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Using Social Networking in Your Job Search

Learn about online networking and how to use online tools in your job search.

Social and career networking sites are the latest tool for job seekers and employers. These sites can help improve your job search results. If you use them, think about your goals and how to present a positive, professional image.

Why Use Online Networking Tools?

Online networking helps you learn about industries and companies. You can also meet job networking contacts or people to help you find work. Companies use social networking sites to find and check out employees before they decide to interview or hire them.

Networking sites are a great way to market yourself online to employers. A professional online identity (profile) can result in career success. On the flip side, photos in bad taste, use of bad language, and poor spelling can leave employers wondering what type of employee you would be.

What to Know Before You Log On

Some sites let you read discussions and job postings without joining. Most sites only let you see or add content after you've created an account with them. Follow these tips for online group discussions:

  • Stick to the topic in discussions.
  • Limit your response to the current subject.
  • Don't change the subject in the middle of the thread.
  • Begin a new discussion if you want to change the subject.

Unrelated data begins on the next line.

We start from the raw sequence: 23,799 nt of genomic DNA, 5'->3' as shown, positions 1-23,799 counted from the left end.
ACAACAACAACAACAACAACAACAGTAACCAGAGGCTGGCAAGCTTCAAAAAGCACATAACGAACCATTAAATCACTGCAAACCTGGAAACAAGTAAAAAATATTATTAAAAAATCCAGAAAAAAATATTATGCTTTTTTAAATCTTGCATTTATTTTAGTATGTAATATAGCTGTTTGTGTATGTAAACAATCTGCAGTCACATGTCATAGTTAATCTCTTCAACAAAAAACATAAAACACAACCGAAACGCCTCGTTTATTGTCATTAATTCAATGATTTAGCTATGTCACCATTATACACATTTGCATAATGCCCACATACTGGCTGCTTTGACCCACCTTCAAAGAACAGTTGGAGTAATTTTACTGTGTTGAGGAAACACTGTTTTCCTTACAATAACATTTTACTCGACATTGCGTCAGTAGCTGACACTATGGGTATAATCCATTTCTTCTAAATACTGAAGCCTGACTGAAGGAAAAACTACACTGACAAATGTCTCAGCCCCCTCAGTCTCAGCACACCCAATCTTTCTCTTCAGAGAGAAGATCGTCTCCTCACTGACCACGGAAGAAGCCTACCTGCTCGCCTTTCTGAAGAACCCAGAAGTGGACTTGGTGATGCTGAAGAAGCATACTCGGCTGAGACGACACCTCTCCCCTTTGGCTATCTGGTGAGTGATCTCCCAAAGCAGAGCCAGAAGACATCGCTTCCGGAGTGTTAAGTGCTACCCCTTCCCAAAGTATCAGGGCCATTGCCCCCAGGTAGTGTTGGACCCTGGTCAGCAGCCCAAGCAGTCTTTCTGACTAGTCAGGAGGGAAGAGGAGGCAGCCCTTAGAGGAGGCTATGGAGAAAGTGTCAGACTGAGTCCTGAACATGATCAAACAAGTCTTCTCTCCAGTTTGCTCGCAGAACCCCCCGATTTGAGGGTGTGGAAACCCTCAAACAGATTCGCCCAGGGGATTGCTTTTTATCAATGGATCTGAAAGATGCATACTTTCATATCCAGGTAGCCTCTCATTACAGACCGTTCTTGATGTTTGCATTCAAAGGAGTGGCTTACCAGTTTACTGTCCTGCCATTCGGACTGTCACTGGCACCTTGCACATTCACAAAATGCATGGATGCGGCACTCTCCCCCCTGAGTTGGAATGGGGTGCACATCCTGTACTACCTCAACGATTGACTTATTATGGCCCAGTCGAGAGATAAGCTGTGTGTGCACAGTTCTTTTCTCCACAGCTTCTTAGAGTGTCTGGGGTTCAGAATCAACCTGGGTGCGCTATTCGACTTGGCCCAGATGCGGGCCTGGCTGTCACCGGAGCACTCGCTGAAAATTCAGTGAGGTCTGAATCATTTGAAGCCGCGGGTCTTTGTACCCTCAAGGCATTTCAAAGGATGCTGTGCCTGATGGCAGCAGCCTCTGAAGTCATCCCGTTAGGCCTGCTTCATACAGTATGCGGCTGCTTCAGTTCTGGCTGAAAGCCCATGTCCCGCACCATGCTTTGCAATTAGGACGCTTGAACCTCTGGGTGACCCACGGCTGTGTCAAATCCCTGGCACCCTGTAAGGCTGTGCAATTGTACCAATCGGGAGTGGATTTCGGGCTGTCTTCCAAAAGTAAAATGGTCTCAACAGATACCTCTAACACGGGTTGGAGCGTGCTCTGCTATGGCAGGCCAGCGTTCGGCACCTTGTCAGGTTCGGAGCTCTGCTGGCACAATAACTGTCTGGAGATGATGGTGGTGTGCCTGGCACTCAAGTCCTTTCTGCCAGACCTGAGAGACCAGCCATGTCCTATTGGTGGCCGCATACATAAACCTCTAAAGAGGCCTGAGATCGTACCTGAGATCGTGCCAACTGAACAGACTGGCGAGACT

• Consider when to respond to the group or to a specific individual. Respond to the group when your reply is of interest to the group. Respond to the individual if your reply is personal, not consistent with the group's topic, or if you want to limit the response.
  • Find out if the online group has FAQs (frequently asked questions). Read them before participating.

You should always be careful about what you say about yourself and the items you put online. Don't list personal information or post comments, photos, or videos that you wouldn't want an employer to see. Think of everything you put online as public information. Do an online search of your name to see what information and/or images of you are on the Internet.

Be careful of scams for fake job positions, training, or job search help.

Which Online Networking Tools Should You Use?

There are many social tools and networking sites that can help with your job search. Here are a few of the most common ones:


LinkedIn is a useful site for people in professional job positions. Over 80 million people use it to keep up-to-date about their industry, have discussions, and find job openings. You can use LinkedIn to:

  • Create and maintain an online identity (profile). Your profile tells an employer your skills, career goals, and work experience.
  • Connect with those in your field and other people by adding them to your group of "connections." Connections may ask for recommendations from each other and share events and trends.
  • Join groups and discussions of interest to you and your career goals. The following Minnesota LinkedIn groups below may be helpful:

Remember that new groups are created often, so there may be other groups of interest to you. Groups are also a good place to ask questions and learn about job leads. Read more tips on using LinkedIn on Job Search Tools & Tips.